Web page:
Peterson has missed three games (61/64) due to injury since entering the league in 2007. He missed two games in his rookie year with a minor knee injury, and one in 2010 with a thigh injury.

3. Jamaal Charles - 100%
Charles has never missed a game (47/47) due to injury since entering the league in 2008. However, it's important to note that his "fantasy" service clock didn't technically start until Larry Johnson was cut midway through the 2009 season. Prior to that, Charles didn't receive enough work to incur equal injury risk, and he was irrelevant for fantasy purposes. Since Johnson's release, however, Charles has played in 25 straight games.

4. Chris Johnson - 100%
Johnson has never missed a game (47/47) due to injury since entering the league in 2008.

5. LeSean McCoy - 100%
McCoy has never missed a game (31/31) due to injury in his two seasons in the NFL. He accumulated 195 touches as Brian Westbrook's backup in his 2009 rookie season. In 2010, he played through a broken rib.

6. Ray Rice - 93.8%
Rice was used sporadically in his 2008 rookie season, and missed the final three regular season games due to a shin contusion. The ailment also severely limited him in two postseason games. This remains the only injury that's caused Rice to miss action (45/48). It's worth noting that he played through a knee contusion in 2010.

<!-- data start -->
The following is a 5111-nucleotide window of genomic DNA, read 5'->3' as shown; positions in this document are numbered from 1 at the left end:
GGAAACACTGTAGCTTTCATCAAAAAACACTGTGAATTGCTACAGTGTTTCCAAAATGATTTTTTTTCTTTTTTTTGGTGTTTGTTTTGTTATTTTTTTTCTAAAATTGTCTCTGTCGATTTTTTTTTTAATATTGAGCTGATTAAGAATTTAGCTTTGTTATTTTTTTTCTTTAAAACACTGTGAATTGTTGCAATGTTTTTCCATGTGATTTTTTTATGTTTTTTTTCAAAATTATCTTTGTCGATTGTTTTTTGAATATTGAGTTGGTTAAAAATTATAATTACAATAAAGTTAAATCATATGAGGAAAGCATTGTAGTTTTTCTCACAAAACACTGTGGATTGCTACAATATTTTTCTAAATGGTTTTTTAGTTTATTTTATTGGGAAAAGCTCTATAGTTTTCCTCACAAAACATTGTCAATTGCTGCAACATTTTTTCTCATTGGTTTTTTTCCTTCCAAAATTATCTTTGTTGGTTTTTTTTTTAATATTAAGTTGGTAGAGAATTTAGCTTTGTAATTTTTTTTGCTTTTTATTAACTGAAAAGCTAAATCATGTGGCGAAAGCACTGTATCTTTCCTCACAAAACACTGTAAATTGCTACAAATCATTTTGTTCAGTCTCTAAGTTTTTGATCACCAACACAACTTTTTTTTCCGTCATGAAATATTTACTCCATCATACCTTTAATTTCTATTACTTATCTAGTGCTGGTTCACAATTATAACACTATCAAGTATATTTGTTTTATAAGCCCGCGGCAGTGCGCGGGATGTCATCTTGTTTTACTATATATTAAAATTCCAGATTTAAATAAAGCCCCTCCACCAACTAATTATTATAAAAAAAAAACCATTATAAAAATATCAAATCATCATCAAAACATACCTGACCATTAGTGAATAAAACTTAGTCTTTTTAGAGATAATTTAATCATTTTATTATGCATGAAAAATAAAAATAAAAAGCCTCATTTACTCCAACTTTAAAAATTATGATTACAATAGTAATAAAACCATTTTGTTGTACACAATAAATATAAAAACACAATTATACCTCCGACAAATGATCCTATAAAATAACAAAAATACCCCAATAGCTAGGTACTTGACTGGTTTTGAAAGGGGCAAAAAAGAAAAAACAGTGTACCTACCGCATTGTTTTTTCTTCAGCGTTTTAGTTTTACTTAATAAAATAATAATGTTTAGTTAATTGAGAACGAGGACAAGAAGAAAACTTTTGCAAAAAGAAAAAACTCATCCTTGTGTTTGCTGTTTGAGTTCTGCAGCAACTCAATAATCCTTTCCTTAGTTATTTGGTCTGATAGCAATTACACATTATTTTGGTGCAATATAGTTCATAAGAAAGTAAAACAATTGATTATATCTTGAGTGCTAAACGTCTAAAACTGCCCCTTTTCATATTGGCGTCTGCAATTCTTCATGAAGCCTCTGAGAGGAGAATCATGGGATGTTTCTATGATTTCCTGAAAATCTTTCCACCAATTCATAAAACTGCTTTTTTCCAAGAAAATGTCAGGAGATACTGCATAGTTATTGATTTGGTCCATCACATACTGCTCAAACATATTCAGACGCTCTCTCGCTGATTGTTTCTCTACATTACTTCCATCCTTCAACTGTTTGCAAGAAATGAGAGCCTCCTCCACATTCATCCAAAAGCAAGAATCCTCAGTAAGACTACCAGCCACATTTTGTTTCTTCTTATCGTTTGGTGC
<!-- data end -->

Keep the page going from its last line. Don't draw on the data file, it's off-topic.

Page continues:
7. Maurice Jones-Drew - 97.5%
MoJo started out his career with a sparkling streak of 77 straight injury-free contests. However, after playing on an damaged right knee throughout the entire 2010 season, he was finally forced to the sideline for games No. 78 and 79. He underwent surgery to repair a partially torn meniscus after the season, and his progress will need to be monitored very closely into 2011.

8. Frank Gore - 87.5%
Gore's injury history (84/96) is enough to cause a national shortage on red markers. He missed two games in 2005 (groin/hip), one game in 2007 (ankle), two games in 2008 (ankle), and two games in 2009 (ankle). He also spent the final five weeks of last season on I.R. with a fractured hip. In his six-year career, he's played 16 games just once, and he's developed a knack for getting injured very early in games (after one carry in Week 3 of 2009, and after five carries in Week 12 of 2010). His play rate equates to a career average of 14.0 games per season.

9. Rashard Mendenhall - 75.0%
Mendenhall's 2008 rookie season ended when a fractured shoulder that cost him his final 12 games. Since then, he's played in 32 straight (36/48).

10. Matt Forte - 100%
Forte has never missed a game in his three-year career (48/48).

Here's a couple interesting bonus backs who fell just below the fold...

11. Darren McFadden - 79.2%